By David Kenny
As pilots, we value experience. Quantity and diversity of flight time both serve to season our judgment, improve our understanding, and teach us to stay calm in the face of the unexpected. But there are no guarantees. One bad minute in the cockpit can still overwhelm all those hours in the logbook, especially when circumstances don’t leave much room for error.
On July 14, 2009, a Zenair STOL CH 701 floatplane crashed immediately after taking off from Kalmbach Lake in south central Alaska. Both the pilot and his passenger were killed. No one witnessed the actual impact, but a neighbor found the burning wreckage in the middle of a dirt road and called 911. The road lay between two steep, forested banks, neither which showed any sign of having been struck by the aircraft. This and the pattern of damage in what was left of the floats and wings led investigators to conclude that it had hit the ground nose-first in a nearly vertical descent, most likely after a low-altitude stall.
The accident site was perhaps a hundred yards from the southwest end of the lake. The resulting fire was hot enough to melt most of the aluminum skin forward of the empennage, and the fire department estimated that it went on burning for 30 to 40 minutes. The shattered pieces of the three-bladed composite propeller indicated that the engine had been making power when the propeller hit the ground, and the cables remained intact between all control surfaces and the area where the cabin had been.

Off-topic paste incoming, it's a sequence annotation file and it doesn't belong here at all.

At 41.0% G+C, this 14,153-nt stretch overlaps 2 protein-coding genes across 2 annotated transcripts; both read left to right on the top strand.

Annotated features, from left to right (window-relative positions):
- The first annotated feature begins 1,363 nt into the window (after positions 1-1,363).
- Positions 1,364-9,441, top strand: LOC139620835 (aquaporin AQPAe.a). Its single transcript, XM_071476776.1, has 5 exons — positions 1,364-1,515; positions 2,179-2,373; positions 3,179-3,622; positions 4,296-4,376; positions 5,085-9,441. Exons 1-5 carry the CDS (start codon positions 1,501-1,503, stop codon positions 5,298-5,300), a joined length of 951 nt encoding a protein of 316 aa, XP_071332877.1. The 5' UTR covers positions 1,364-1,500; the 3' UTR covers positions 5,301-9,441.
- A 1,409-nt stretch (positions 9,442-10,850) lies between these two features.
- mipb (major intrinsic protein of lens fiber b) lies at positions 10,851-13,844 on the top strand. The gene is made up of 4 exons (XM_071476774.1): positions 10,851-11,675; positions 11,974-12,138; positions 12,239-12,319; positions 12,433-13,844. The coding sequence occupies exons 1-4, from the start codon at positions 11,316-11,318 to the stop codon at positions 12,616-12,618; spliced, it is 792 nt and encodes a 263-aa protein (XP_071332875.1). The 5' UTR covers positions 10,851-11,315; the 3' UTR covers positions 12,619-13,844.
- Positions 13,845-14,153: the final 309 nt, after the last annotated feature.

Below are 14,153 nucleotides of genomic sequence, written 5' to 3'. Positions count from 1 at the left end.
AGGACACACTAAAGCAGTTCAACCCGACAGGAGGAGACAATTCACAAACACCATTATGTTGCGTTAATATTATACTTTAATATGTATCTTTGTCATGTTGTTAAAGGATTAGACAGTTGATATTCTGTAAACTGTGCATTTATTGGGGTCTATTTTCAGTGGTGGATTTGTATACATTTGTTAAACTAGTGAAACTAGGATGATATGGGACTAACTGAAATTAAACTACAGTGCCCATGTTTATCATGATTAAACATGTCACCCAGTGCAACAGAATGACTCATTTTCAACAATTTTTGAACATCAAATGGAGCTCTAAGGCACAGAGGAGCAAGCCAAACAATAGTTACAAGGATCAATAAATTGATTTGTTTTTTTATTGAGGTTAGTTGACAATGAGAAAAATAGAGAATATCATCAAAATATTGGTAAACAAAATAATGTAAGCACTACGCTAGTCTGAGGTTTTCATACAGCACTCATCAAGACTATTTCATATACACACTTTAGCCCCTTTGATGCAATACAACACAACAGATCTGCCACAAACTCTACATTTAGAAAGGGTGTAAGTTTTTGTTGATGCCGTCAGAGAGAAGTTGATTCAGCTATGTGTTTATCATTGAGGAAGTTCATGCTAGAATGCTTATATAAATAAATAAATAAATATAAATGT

The 72-year-old airline transport pilot was rated for airplane single-engine land, multiengine land, and single-engine sea. He held flight and ground instructor certificates and a repairman’s certificate for his experimental airplane. His logbooks were not recovered and his experience in make and model wasn’t reported, but more than three years earlier he had claimed 27,200 hours of flight time on his medical application.
He was also a designated pilot examiner, and his passenger turned out to be an FAA inspector who had come up from Oklahoma City to give him his annual proficiency checkride. According to the pilot’s wife, who was in California at the time, after the checkride the two planned to go fishing at another lake about 45 miles further west. Remnants of fishing tackle and other gear were found among the wreckage.
Based on the reported weights of the two men, the NTSB investigator calculated that even with the minimum fuel needed for the flight test and no luggage, the airplane had been at least 36 pounds overweight. Adding in enough fuel for another hour and a half’s round trip out to fish, plus tackle and other personal effects and the survival kit required by Alaska law, would have put the airplane a good 10 percent above its certificated maximum gross weight of 1,100 pounds.
The airplane’s logs indicated that an overhauled engine had been installed barely a month earlier, and the pilot had recently told a neighbor that after repairs to the carburetor, “the airplane was running much better.” That same neighbor saw the takeoff run of the accident flight, though not the takeoff itself. Though the engine “sounded like it was running fine,” the airplane passed its usual lift-off point and continued out of sight, still on the water. A stand of trees, tall brush, and a hill obstructed the departure from the far end of the lake.
Zenith’s advertising says that the CH 701 can climb at angles up to 30 degrees, stalling at just 30 mph with two on board. But those figures are based on an aircraft at maximum gross with a perfectly running engine. Whether this airplane’s engine was running perfectly or not, its pilot doesn’t seem to have managed to get its extra weight off the water with enough room to avoid having to make a maximum-performance climb, or to have extracted the climb performance he then needed to clear the terrain safely.